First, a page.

Red Flags & Concerns

Unfortunately, not every job posting you find online is legitimate. Some internship and job offers are instead a method to get personal information for use in identity theft and or money from you.

It is important that you know how to distinguish legitimate internship and job postings from scams.

Report a concern

If you see any of these red flags or if you come across a concerning job posting, stop and report them to us.

  • You are asked to provide your credit card, bank account numbers, or other personal financial documentation.
  • The domain in the contact's email address does not match the domain used by the company.
  • The position requires an initial investment, such as a payment by wire service or courier.
  • The posting includes spelling and/or grammatical errors.
  • You are offered a large payment or reward in exchange for allowing the use of your bank account (often for depositing checks or transferring money).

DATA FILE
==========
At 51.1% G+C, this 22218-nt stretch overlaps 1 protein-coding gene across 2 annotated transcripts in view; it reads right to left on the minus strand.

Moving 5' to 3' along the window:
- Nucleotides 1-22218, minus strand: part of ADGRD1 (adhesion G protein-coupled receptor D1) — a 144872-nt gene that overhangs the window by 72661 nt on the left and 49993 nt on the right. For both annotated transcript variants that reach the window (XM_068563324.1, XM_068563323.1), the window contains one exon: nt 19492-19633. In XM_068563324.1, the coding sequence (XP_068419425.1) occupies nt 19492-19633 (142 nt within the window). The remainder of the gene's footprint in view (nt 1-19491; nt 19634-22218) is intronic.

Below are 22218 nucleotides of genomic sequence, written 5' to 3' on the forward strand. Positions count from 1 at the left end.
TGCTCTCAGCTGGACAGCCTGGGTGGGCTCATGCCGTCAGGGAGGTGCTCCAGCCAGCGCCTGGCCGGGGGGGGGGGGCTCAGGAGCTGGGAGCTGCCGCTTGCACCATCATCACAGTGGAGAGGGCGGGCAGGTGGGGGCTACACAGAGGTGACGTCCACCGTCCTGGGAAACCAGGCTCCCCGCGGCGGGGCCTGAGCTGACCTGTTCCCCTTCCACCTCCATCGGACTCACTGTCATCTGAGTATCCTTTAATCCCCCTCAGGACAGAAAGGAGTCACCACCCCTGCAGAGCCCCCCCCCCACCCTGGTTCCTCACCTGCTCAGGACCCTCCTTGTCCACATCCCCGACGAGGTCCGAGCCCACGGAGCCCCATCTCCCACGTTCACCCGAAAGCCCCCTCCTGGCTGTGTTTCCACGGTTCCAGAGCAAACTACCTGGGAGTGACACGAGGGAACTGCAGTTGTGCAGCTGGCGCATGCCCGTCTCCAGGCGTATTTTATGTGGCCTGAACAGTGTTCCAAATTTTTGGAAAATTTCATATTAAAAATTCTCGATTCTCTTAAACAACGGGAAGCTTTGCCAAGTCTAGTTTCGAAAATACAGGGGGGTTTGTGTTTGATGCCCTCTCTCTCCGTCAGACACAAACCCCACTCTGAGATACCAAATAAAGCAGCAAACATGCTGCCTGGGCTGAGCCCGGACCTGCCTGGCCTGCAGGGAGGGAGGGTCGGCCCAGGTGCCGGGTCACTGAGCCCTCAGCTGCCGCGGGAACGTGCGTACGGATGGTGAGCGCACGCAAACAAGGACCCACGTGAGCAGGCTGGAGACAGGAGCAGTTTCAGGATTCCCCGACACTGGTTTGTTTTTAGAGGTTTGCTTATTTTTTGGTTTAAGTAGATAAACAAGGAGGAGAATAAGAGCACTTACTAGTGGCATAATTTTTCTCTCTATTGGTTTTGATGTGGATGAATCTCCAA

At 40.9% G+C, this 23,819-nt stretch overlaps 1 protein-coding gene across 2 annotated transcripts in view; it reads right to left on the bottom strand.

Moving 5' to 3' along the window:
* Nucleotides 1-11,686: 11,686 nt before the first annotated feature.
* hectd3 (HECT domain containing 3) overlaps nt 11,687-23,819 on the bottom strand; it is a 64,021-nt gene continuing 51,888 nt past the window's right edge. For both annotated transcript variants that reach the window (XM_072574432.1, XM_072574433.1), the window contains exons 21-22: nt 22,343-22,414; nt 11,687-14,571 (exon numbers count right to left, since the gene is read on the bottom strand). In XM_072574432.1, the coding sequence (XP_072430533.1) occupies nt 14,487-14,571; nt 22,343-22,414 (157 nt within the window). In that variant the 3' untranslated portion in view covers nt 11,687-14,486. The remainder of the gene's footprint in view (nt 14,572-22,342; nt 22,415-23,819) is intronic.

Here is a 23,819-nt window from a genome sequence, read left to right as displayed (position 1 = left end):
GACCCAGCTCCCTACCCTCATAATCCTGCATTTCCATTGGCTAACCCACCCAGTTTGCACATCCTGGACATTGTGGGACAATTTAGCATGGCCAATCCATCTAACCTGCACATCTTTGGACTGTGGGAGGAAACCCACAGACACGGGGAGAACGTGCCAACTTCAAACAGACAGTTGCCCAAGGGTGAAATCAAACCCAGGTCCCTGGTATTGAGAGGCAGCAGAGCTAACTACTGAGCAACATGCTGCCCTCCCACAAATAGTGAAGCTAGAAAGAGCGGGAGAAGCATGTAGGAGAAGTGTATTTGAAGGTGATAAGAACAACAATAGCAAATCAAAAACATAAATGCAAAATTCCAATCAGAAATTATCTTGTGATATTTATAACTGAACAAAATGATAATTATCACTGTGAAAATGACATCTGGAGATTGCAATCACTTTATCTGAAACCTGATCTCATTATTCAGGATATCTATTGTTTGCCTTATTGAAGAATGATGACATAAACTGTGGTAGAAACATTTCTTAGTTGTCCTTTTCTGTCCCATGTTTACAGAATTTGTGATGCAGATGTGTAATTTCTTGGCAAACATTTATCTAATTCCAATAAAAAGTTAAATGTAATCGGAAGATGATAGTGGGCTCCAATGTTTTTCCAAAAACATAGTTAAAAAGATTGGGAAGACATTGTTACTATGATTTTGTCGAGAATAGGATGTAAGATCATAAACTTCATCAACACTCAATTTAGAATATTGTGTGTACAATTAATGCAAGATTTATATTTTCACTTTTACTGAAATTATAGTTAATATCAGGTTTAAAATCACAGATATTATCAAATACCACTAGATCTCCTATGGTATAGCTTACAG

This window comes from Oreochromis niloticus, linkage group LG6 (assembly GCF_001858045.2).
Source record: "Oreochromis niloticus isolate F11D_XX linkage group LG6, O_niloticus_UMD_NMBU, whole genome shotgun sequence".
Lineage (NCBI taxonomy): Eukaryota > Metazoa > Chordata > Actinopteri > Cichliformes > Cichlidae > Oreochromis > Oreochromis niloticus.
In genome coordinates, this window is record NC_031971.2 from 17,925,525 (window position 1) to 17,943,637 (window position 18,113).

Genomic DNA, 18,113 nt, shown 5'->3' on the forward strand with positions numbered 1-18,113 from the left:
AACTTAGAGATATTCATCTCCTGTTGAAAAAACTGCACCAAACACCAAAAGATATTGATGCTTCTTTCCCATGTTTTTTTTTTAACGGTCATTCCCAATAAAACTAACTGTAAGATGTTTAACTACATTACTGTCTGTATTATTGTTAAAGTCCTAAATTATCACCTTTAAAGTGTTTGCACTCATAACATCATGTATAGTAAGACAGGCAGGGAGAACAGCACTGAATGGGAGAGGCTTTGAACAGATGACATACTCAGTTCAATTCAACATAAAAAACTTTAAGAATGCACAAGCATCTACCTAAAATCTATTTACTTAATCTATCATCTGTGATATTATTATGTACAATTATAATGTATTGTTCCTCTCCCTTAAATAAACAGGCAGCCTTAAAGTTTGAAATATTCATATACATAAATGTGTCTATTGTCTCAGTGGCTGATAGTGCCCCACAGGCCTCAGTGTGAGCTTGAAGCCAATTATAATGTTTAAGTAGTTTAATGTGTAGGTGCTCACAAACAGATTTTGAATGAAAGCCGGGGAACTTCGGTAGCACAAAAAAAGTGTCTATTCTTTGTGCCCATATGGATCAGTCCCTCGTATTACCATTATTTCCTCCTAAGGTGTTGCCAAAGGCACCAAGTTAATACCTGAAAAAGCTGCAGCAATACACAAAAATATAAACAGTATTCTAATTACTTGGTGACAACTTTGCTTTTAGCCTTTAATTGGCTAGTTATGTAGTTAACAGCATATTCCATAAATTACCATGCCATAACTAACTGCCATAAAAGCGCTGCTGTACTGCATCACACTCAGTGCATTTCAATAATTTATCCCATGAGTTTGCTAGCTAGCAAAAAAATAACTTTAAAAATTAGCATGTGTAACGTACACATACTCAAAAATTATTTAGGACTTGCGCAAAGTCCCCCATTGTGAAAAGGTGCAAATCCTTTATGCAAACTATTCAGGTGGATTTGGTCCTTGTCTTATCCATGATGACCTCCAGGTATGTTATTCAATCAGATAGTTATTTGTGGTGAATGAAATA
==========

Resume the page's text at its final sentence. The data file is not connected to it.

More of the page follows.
• You are asked to provide a photo of yourself.
  • The posting neglects to mention what the responsibilities of the job actually are. Instead, the description focuses on the amount of money to be made.
  • The job description is vague.
  • The company has no online presence (e.g. LinkedIn profile with thousands of followers, a comprehensive website, etc.).
  • The job posting is the only page of a website. Scammers often create quick, basic web pages that seem legit at first glance.
  • Watch for anonymity. If it is difficult to find an address, actual contact, company name, etc. - this is cause to proceed with caution.
  • The salary range listed is very wide (i.e. "employees can earn from $40K - $80K the first year").
  • Google the employer's phone number, fax number and/or email address. If it does not appear connected to an actual business organization, this is a red flag.
  • The employer contacts you by phone, however, there is no way to call them back. The number is not available. - The employer tells you that they do not have an office set-up in your area, and will need you to help them get it up and running (these postings often include a request for your banking information, supposedly to help the employer make transactions).


Is that offer too good to be true? Probably.

Our staff is available to assess the validity of opportunities presented to you. Report your concern to us.